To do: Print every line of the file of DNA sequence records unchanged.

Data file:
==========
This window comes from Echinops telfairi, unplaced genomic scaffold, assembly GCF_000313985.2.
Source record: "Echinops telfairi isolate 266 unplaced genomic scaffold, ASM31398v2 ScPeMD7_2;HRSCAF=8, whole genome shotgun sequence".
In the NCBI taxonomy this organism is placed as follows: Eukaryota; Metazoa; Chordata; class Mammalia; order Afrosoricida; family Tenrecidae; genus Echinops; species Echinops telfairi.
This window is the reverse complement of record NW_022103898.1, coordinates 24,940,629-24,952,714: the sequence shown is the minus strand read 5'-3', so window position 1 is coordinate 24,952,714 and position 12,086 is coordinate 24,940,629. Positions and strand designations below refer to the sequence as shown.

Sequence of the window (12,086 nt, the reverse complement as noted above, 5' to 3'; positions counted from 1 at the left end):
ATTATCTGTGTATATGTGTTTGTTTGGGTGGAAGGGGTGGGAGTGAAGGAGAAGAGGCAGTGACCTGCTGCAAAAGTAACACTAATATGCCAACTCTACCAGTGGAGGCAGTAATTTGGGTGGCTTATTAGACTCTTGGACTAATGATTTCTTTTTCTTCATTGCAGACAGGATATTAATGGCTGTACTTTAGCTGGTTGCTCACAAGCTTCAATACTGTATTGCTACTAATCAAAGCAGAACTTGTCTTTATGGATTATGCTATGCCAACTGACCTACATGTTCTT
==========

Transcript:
This window comes from Echinops telfairi, unplaced genomic scaffold, assembly GCF_000313985.2.
Source record: "Echinops telfairi isolate 266 unplaced genomic scaffold, ASM31398v2 ScPeMD7_2;HRSCAF=8, whole genome shotgun sequence".
In the NCBI taxonomy this organism is placed as follows: Eukaryota; Metazoa; Chordata; class Mammalia; order Afrosoricida; family Tenrecidae; genus Echinops; species Echinops telfairi.
This window is the reverse complement of record NW_022103898.1, coordinates 24,940,629-24,952,714: the sequence shown is the minus strand read 5'-3', so window position 1 is coordinate 24,952,714 and position 12,086 is coordinate 24,940,629. Positions and strand designations below refer to the sequence as shown.

Sequence of the window (12,086 nt, the reverse complement as noted above, 5' to 3'; positions counted from 1 at the left end):
ATTATCTGTGTATATGTGTTTGTTTGGGTGGAAGGGGTGGGAGTGAAGGAGAAGAGGCAGTGACCTGCTGCAAAAGTAACACTAATATGCCAACTCTACCAGTGGAGGCAGTAATTTGGGTGGCTTATTAGACTCTTGGACTAATGATTTCTTTTTCTTCATTGCAGACAGGATATTAATGGCTGTACTTTAGCTGGTTGCTCACAAGCTTCAATACTGTATTGCTACTAATCAAAGCAGAACTTGTCTTTATGGATTATGCTATGCCAACTGACCTACATGTTCTT